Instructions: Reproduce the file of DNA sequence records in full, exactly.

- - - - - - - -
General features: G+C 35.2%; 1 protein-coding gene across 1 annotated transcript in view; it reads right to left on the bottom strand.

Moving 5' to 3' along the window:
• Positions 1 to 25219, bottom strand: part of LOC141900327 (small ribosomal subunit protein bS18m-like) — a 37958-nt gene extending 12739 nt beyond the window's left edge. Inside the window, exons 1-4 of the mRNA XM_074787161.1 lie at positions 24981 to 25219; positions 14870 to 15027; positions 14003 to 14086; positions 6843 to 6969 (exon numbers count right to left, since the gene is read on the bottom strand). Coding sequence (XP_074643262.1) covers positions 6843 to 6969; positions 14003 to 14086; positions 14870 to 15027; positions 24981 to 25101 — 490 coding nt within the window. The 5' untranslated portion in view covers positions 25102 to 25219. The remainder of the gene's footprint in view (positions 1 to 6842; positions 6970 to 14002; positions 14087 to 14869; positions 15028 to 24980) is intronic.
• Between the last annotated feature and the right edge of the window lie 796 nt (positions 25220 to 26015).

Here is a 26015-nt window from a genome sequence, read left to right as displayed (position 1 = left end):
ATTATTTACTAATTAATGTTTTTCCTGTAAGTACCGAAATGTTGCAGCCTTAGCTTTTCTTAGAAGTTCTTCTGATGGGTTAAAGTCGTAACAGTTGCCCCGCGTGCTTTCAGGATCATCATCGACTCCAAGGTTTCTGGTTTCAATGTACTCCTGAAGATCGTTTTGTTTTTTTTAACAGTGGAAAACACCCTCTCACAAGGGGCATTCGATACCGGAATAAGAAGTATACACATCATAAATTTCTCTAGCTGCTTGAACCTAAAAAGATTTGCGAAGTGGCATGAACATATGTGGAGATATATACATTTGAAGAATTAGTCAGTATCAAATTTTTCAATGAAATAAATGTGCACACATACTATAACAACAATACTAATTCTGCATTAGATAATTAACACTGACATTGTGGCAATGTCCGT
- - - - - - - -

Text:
General features: G+C 35.2%; 1 protein-coding gene across 1 annotated transcript in view; it reads right to left on the bottom strand.

Moving 5' to 3' along the window:
• Positions 1 to 25219, bottom strand: part of LOC141900327 (small ribosomal subunit protein bS18m-like) — a 37958-nt gene extending 12739 nt beyond the window's left edge. Inside the window, exons 1-4 of the mRNA XM_074787161.1 lie at positions 24981 to 25219; positions 14870 to 15027; positions 14003 to 14086; positions 6843 to 6969 (exon numbers count right to left, since the gene is read on the bottom strand). Coding sequence (XP_074643262.1) covers positions 6843 to 6969; positions 14003 to 14086; positions 14870 to 15027; positions 24981 to 25101 — 490 coding nt within the window. The 5' untranslated portion in view covers positions 25102 to 25219. The remainder of the gene's footprint in view (positions 1 to 6842; positions 6970 to 14002; positions 14087 to 14869; positions 15028 to 24980) is intronic.
• Between the last annotated feature and the right edge of the window lie 796 nt (positions 25220 to 26015).

Here is a 26015-nt window from a genome sequence, read left to right as displayed (position 1 = left end):
ATTATTTACTAATTAATGTTTTTCCTGTAAGTACCGAAATGTTGCAGCCTTAGCTTTTCTTAGAAGTTCTTCTGATGGGTTAAAGTCGTAACAGTTGCCCCGCGTGCTTTCAGGATCATCATCGACTCCAAGGTTTCTGGTTTCAATGTACTCCTGAAGATCGTTTTGTTTTTTTTAACAGTGGAAAACACCCTCTCACAAGGGGCATTCGATACCGGAATAAGAAGTATACACATCATAAATTTCTCTAGCTGCTTGAACCTAAAAAGATTTGCGAAGTGGCATGAACATATGTGGAGATATATACATTTGAAGAATTAGTCAGTATCAAATTTTTCAATGAAATAAATGTGCACACATACTATAACAACAATACTAATTCTGCATTAGATAATTAACACTGACATTGTGGCAATGTCCGT